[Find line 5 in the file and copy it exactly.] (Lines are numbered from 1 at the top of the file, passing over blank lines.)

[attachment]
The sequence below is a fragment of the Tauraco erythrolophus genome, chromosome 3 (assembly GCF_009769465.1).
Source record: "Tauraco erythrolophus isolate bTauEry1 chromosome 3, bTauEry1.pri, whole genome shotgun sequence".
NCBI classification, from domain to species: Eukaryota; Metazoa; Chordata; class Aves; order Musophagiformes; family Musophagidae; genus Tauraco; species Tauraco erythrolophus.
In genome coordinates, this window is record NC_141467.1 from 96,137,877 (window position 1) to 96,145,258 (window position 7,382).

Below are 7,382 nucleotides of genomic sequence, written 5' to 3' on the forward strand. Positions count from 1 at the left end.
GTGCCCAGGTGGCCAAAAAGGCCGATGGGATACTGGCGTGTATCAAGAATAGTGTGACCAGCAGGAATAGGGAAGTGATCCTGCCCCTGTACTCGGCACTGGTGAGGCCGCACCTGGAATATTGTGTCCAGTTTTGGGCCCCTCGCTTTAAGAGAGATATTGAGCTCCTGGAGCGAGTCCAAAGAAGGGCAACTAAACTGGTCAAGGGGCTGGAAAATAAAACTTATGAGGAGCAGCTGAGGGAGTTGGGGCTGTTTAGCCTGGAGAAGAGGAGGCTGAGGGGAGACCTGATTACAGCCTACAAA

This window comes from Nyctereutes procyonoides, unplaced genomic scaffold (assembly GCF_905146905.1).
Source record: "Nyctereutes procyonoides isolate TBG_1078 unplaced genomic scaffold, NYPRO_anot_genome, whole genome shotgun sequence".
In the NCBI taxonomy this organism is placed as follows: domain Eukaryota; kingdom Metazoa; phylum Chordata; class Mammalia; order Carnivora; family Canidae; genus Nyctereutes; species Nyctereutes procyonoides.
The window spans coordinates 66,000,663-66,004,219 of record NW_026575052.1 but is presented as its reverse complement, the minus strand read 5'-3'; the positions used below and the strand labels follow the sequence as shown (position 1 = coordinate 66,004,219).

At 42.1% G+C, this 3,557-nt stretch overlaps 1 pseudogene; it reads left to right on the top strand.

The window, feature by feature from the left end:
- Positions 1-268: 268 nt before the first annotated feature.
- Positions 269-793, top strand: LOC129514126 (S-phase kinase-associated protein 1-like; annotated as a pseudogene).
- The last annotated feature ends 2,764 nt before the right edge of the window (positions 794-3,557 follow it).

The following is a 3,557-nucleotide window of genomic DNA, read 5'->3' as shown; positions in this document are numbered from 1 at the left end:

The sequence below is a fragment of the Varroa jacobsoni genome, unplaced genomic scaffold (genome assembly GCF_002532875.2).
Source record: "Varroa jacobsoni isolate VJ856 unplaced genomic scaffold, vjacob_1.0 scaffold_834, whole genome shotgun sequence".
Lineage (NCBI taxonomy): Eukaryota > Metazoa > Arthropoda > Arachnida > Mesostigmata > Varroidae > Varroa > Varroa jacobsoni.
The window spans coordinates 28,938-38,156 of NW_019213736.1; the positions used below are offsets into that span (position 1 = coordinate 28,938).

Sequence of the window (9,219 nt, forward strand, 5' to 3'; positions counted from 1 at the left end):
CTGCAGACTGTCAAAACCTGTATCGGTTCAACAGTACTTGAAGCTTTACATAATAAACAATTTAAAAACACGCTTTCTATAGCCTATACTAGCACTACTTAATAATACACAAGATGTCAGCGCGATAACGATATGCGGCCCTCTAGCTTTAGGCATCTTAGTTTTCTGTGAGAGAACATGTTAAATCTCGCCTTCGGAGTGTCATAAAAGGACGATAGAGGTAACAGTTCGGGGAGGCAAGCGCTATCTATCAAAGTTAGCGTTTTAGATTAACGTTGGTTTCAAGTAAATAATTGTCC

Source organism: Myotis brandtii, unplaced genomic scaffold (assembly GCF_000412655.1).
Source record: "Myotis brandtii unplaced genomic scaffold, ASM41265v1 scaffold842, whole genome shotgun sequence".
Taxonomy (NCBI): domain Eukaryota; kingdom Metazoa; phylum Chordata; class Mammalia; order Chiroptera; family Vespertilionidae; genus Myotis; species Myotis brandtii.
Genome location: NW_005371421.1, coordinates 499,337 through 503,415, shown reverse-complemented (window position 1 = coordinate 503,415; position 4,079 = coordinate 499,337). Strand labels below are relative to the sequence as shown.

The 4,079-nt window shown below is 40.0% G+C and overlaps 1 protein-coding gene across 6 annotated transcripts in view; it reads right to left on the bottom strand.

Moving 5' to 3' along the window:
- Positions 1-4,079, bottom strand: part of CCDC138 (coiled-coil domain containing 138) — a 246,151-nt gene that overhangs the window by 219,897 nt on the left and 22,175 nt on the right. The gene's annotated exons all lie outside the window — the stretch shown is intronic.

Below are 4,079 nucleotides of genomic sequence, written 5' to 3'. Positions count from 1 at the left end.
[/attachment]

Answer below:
Below are 7,382 nucleotides of genomic sequence, written 5' to 3' on the forward strand. Positions count from 1 at the left end.